By: John Berthelsen

The government of Singapore, which has some of the most stringent controls on freedom of the press outside of North Korea, is holding an eight-day parliamentary committee hearing into “deliberate online falsehoods,” or fake news.

The hearing, which commenced on March 14 and is scheduled to end on March 29, is said to be “looking at ways Singapore can thwart deliberate online falsehoods.”  Officials say the government intends to formulate new legislation in the coming weeks after the hearings are completed.

And, while no law has been suggested yet, the prospect has alarmed major multinational technology companies including Apple, Facebook and Google. The Asia Internet Coalition, which also includes Linked-In, Expedia, Yahoo and others, has urged the government to allow the industry to police itself in coordination with local law enforcement without resorting to new legislation. That is unlikely.

 It has alarmed rights activists. Shawn Crispin, a Southeast Asia media representative for the New York-based Committee to Protect Journalists, said the organization is aware of the hearings but will reserve comment until the shape of legislation is known.

Han Hui Hui, a young protester, said in an email that the proposed new law “violates Singapore’s constitution and will increase the level of self-censorship.” However, Han said, “Despite the Singapore government being dubiously democratic right now, the law will ultimately be passed and it will have a devastating ripple effect as other countries in ASEAN will follow suit. Similar laws will spread across Southeast Asia, Asia and around the world as many governments look up to Singapore in implementing new laws to violate our rights to freedom of expression as well as freedom of speech.”

Han is probably right. When the Singapore government proposes a hearing for prospective legislation, it is all but certain to pass. No matter who says what over the next several days of hearings, it is certain that a new law will be promulgated. Last June, Law and Home Affairs Minister K Shanmugam told a form on news credibility that legislation would be introduced, and that the government would “find ways in which it is dealt with and the people who spread such fake news are also dealt with.”

Certainly, the dissemination of deliberate online falsehoods has metastasized into an enormous problem across the globe and made international headlines, one that could well have resulted in the election, in November 2016, of President Donald Trump as Russian trolls poured millions of dollars in resources into the attempt to discredit the Democratic candidate, Hillary Clinton, although just how much effect they actually had is unclear, according to US authorities who are conducting an extensive investigation into the matter.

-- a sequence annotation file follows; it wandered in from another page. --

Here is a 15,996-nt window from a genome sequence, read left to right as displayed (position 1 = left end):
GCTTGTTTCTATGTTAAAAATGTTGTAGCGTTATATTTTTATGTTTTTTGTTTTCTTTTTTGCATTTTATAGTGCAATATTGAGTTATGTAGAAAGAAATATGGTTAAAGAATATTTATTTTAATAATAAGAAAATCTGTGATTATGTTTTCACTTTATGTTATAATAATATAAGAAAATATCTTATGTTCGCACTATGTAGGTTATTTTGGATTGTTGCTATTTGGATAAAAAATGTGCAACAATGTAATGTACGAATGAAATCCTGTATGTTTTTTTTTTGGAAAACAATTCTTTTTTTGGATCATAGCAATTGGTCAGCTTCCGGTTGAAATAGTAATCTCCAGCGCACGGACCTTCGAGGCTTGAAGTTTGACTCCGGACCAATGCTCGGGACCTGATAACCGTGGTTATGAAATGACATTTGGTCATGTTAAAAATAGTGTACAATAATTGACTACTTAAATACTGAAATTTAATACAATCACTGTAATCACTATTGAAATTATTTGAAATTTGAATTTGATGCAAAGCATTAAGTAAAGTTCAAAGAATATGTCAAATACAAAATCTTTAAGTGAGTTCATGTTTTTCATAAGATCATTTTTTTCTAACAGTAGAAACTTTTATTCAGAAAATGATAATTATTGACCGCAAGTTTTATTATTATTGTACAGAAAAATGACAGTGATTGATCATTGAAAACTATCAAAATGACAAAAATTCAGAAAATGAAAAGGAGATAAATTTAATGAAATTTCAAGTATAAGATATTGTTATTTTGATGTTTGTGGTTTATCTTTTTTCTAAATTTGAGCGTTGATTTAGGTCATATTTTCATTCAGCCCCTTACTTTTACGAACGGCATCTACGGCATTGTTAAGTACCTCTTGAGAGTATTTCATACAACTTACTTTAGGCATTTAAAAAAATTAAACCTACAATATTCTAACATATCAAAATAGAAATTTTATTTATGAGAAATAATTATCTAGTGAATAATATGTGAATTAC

According to a public statement, the Select Committee’s hearings, by the time they are concluded, will host a record 79 individuals and organizations including NGOs, tech companies, telecommunications companies, local and foreign experts and others. The committee has also received record 164 written representations.

Singapore already regularly employs stringent laws covering libel, contempt of court, issues considered a threat to national security and preventing the incitement of racial and religious discord, and has used them frequently, often deploying them to combat perceived insults to the government and especially to the family of Prime Minister Lee Hsien Loong.

Libel and contempt laws have been used against a blue-ribbon list of international publications including the Wall Street Journal, the International Herald Tribune, the Financial Times, Time Magazine, the defunct AsiaWeek and Far Eastern Economic Review and many others. 

The government is already protected by a stringent 2013 law that requires online news sites to put up a performance bond of S$50,000 and to submit to government censorship. Although Singapore’s Media Development Authority said the law “is not intended to clamp down on internet freedom,” adding that the regulations will only apply to news sites that meet the content and reach criteria, both Reporters Without Borders, Human Rights Watch and the Committee to Protect Journalists objected to its provisions.

Any blog that reaches more than 50,000 unique visitors in a month and prints just one article of Singapore news within a week is liable to come under the regulation and to be forced to withdraw the story within 24 hours or be faced with forfeiting the bond although the bigger problem, for most bloggers, is coming up with the money in the first place.

Among relatively tame bloggers to have been prosecuted are the former editor and owner of a news site called The Real Singapore, or TRS, who were jailed for eight and 10 months respectively for reports that were deemed to have embarrassed Lee and the People’s Action Party government. They also faced more than 200 charges of copyright infringement by Singapore Press Holdings, which publishes the Straits Times.  They have since given up all newsgathering and are running a ramen site.

Another was blogger Ray Angering, who questioned funding for the country’s Central Provident Fund and was found guilty of defamation and ordered to pay damages of S$150,000.  A third was Amos Lee, who delivered up a profanity-laced blog and denied the existence of God, only to be arrested and threatened with detention in a mental institution.  He left Singapore and applied for political asylum in the United States.

The hearings are being held at the Public Hearing Room at Parliament House. The entrance is located in Parliament Place. The public is warned that inappropriately dressed visitors may be refused entry. That includes people wearing singlets, shorts, slippers or sandals, or wearing clothing with inappropriate words, slogans or symbols, such as those bearing political party affiliations.